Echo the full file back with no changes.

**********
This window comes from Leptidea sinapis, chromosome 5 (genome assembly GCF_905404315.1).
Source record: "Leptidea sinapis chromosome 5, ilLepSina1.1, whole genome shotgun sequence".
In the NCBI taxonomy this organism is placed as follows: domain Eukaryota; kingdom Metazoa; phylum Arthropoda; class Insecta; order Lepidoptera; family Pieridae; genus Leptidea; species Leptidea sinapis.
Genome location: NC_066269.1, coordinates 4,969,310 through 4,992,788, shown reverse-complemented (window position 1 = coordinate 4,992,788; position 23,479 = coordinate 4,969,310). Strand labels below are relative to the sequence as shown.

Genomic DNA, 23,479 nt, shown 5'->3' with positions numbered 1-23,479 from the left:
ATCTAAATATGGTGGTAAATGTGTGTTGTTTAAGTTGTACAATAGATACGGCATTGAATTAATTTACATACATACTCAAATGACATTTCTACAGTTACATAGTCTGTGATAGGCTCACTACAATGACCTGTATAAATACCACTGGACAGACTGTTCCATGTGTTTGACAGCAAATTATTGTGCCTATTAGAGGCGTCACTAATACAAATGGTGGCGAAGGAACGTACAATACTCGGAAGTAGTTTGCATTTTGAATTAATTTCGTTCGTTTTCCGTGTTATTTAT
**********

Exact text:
This window comes from Leptidea sinapis, chromosome 5 (genome assembly GCF_905404315.1).
Source record: "Leptidea sinapis chromosome 5, ilLepSina1.1, whole genome shotgun sequence".
In the NCBI taxonomy this organism is placed as follows: domain Eukaryota; kingdom Metazoa; phylum Arthropoda; class Insecta; order Lepidoptera; family Pieridae; genus Leptidea; species Leptidea sinapis.
Genome location: NC_066269.1, coordinates 4,969,310 through 4,992,788, shown reverse-complemented (window position 1 = coordinate 4,992,788; position 23,479 = coordinate 4,969,310). Strand labels below are relative to the sequence as shown.

Genomic DNA, 23,479 nt, shown 5'->3' with positions numbered 1-23,479 from the left:
ATCTAAATATGGTGGTAAATGTGTGTTGTTTAAGTTGTACAATAGATACGGCATTGAATTAATTTACATACATACTCAAATGACATTTCTACAGTTACATAGTCTGTGATAGGCTCACTACAATGACCTGTATAAATACCACTGGACAGACTGTTCCATGTGTTTGACAGCAAATTATTGTGCCTATTAGAGGCGTCACTAATACAAATGGTGGCGAAGGAACGTACAATACTCGGAAGTAGTTTGCATTTTGAATTAATTTCGTTCGTTTTCCGTGTTATTTAT